Aspergers is not a monster or a demon. It is simply a different neurological makeup. It brings unique strengths as well as weaknesses. Yes, if I didn’t have it, I might be a bit more sociable and a bit less socially awkward but I might also have lost my ability to speed read, which I have always found to be a real strength. The truth of it is that I can’t tell what I would be like because Aspergers is so intertwined in my life that I can’t tell which aspects of my personality are down to Aspergers and which aspects I would always have had. What I guess I’m trying to say is does it really matter? I am not against self improvement but there is a difference between wanting to be the best you can be and the type of self hatred that I see all too often in the autistic community. I often find we bully ourselves more than anyone else has ever bullied us. Sometimes I find that evaluating the situation logically is the best way forward. Yes we have our issues but everyone does, whether autistic or not-their issues may be different but they still have their battles to deal with. Our lives would not suddenly be perfect if we woke up one day and our condition had vanished overnight. Everyone has little blips now and again but, if you feel like you hate your condition all the time, please seek help as it is most likely influenced by depressive thinking which DOES need treating. Remember the positives and remember your strengths-everybody is unique and the world needs all different types of minds.

2016 will be a good year!

I have a great feeling about 2016. Great things are ahead-my wedding to my gorgeous fiancé takes place in July and, hopefully, shortly after, another move to a permanent house this time.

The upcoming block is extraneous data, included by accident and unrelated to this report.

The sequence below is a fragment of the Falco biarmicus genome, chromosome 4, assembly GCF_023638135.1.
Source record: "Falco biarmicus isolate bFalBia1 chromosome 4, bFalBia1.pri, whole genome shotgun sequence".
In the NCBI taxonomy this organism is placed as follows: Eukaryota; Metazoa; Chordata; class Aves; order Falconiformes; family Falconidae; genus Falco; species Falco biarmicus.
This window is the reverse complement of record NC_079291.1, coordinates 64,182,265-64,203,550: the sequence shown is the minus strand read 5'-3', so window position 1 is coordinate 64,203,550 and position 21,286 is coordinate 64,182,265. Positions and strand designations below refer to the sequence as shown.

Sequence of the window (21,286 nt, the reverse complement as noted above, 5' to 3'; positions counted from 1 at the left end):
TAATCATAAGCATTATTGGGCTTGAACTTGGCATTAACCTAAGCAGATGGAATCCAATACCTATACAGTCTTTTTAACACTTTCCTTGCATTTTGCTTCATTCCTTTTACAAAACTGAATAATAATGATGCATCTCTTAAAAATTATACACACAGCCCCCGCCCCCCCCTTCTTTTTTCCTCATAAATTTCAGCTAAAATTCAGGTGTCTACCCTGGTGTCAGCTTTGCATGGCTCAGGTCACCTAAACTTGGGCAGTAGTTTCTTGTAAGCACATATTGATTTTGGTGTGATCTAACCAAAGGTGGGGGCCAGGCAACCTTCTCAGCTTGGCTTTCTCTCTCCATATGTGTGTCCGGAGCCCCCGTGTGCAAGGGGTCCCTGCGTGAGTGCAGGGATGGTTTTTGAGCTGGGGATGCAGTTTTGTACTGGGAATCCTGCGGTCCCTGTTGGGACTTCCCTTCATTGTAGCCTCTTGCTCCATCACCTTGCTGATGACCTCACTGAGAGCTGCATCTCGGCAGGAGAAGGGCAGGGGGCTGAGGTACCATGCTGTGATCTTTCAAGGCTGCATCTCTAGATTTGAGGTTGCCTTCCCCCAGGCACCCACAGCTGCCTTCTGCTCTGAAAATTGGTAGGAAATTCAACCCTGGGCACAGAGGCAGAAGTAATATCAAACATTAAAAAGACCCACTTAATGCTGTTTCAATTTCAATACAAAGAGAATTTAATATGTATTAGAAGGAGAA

As it will be a very busy year for me, I probably will not be able to blog as regularly as I have been but I will continue to blog whenever I can as I have learned so much through blogging and I appreciate all my readers for taking the time to read my blogs. I continue to hope that my tales of my experiences help other people who either have Aspergers themselves or have a relative or close friend with the condition or those who just simply wish to learn more about the autistic spectrum and the various conditions on it.

I hope that 2016 is a good year for each and every one of my readers. If you are feeling low, remember that better times are ahead. Last summer, I had hit a low period but look at me now-engaged and loving my new job and new flat! Positive things are always ahead, often when you least expect them!

I hope that, this coming year, understanding of autistic spectrum conditions continues to increase. A lot of people are aware of autism and its variants but there is still a lack of understanding as to the impact these conditions have on the people who live with them. Over the past couple of years, since I started blogging myself, I have noticed a significant number of people on the spectrum who are telling their own stories and offering advice to those who are new to the autism world. I really hope that this continues and that more people take it up as I firmly believe that, the more it is spoken about from a personal perspective, the more society will understand just what living on the autistic spectrum involves.

I wish everybody a happy and healthy 2016!

Aspergers and coming across as “ageless”.

A lot of people both with and without Aspergers have talked about the so called youthful appearance most people with Aspergers have. I have certainly noticed myself that some people I have met with Aspergers who are in their fifties or sixties look at least twenty years younger. I also find a lot of people who don’t know me personally tend to age me as in my early twenties when I am in fact nearer thirty. I believe that the reason why I may appear to look younger than I am is because, unlike most women, I don’t wear any makeup on a day to day basis so don’t look particularly adult. Makeup has never interested me although I do wear it on special occasions. I tend to rub my eyes a lot so any eye makeup ends up smeared around my eyes and I also have an overactive blink reflex so anything near my eyes makes me flinch and screw them up. Other people have theorised that the reason why people with AS tend to look younger is because they get less stressed over everyday things. I don’t agree with that though as I know a lot of people with Aspergers who look younger than they are but still struggle dreadfully with stress and anxiety on a daily basis.